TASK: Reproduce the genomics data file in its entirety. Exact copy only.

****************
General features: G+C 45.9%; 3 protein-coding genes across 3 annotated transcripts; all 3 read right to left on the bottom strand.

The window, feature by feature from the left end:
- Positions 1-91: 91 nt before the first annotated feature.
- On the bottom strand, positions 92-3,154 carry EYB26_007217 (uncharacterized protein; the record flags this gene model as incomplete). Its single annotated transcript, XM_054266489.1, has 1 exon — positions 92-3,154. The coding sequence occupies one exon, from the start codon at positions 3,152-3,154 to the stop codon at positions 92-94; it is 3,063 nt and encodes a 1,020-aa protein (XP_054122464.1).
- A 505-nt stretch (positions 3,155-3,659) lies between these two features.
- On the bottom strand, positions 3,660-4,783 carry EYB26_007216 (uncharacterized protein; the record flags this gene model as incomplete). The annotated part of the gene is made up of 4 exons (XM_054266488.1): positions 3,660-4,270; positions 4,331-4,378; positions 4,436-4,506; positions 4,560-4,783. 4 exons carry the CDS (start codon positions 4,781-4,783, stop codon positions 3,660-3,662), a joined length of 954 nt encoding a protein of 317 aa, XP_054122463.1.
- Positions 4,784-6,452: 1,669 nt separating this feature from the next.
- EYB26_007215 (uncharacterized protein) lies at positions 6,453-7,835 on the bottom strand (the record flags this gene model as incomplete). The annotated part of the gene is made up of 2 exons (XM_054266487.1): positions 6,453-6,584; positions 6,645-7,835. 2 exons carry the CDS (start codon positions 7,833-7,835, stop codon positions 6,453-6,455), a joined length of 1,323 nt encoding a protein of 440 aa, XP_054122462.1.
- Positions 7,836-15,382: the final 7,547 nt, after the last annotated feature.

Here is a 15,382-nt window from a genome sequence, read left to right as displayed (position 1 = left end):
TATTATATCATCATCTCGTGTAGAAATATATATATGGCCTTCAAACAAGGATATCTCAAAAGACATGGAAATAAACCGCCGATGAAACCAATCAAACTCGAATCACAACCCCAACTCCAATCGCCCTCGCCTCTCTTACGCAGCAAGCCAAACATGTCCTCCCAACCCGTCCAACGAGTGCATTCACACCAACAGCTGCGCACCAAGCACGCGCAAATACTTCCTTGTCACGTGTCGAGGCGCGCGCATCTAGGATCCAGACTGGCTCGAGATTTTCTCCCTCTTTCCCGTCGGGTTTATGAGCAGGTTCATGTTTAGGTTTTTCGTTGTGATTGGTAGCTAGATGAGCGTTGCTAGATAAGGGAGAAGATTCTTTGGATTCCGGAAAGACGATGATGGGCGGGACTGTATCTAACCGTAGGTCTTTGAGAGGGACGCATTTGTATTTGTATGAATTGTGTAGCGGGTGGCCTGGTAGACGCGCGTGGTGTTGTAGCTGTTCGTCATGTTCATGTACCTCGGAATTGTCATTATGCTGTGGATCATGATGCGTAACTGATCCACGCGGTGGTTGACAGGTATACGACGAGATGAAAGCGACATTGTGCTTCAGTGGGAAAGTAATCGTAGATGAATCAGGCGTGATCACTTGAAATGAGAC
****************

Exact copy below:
General features: G+C 45.9%; 3 protein-coding genes across 3 annotated transcripts; all 3 read right to left on the bottom strand.

The window, feature by feature from the left end:
- Positions 1-91: 91 nt before the first annotated feature.
- On the bottom strand, positions 92-3,154 carry EYB26_007217 (uncharacterized protein; the record flags this gene model as incomplete). Its single annotated transcript, XM_054266489.1, has 1 exon — positions 92-3,154. The coding sequence occupies one exon, from the start codon at positions 3,152-3,154 to the stop codon at positions 92-94; it is 3,063 nt and encodes a 1,020-aa protein (XP_054122464.1).
- A 505-nt stretch (positions 3,155-3,659) lies between these two features.
- On the bottom strand, positions 3,660-4,783 carry EYB26_007216 (uncharacterized protein; the record flags this gene model as incomplete). The annotated part of the gene is made up of 4 exons (XM_054266488.1): positions 3,660-4,270; positions 4,331-4,378; positions 4,436-4,506; positions 4,560-4,783. 4 exons carry the CDS (start codon positions 4,781-4,783, stop codon positions 3,660-3,662), a joined length of 954 nt encoding a protein of 317 aa, XP_054122463.1.
- Positions 4,784-6,452: 1,669 nt separating this feature from the next.
- EYB26_007215 (uncharacterized protein) lies at positions 6,453-7,835 on the bottom strand (the record flags this gene model as incomplete). The annotated part of the gene is made up of 2 exons (XM_054266487.1): positions 6,453-6,584; positions 6,645-7,835. 2 exons carry the CDS (start codon positions 7,833-7,835, stop codon positions 6,453-6,455), a joined length of 1,323 nt encoding a protein of 440 aa, XP_054122462.1.
- Positions 7,836-15,382: the final 7,547 nt, after the last annotated feature.

Here is a 15,382-nt window from a genome sequence, read left to right as displayed (position 1 = left end):
TATTATATCATCATCTCGTGTAGAAATATATATATGGCCTTCAAACAAGGATATCTCAAAAGACATGGAAATAAACCGCCGATGAAACCAATCAAACTCGAATCACAACCCCAACTCCAATCGCCCTCGCCTCTCTTACGCAGCAAGCCAAACATGTCCTCCCAACCCGTCCAACGAGTGCATTCACACCAACAGCTGCGCACCAAGCACGCGCAAATACTTCCTTGTCACGTGTCGAGGCGCGCGCATCTAGGATCCAGACTGGCTCGAGATTTTCTCCCTCTTTCCCGTCGGGTTTATGAGCAGGTTCATGTTTAGGTTTTTCGTTGTGATTGGTAGCTAGATGAGCGTTGCTAGATAAGGGAGAAGATTCTTTGGATTCCGGAAAGACGATGATGGGCGGGACTGTATCTAACCGTAGGTCTTTGAGAGGGACGCATTTGTATTTGTATGAATTGTGTAGCGGGTGGCCTGGTAGACGCGCGTGGTGTTGTAGCTGTTCGTCATGTTCATGTACCTCGGAATTGTCATTATGCTGTGGATCATGATGCGTAACTGATCCACGCGGTGGTTGACAGGTATACGACGAGATGAAAGCGACATTGTGCTTCAGTGGGAAAGTAATCGTAGATGAATCAGGCGTGATCACTTGAAATGAGAC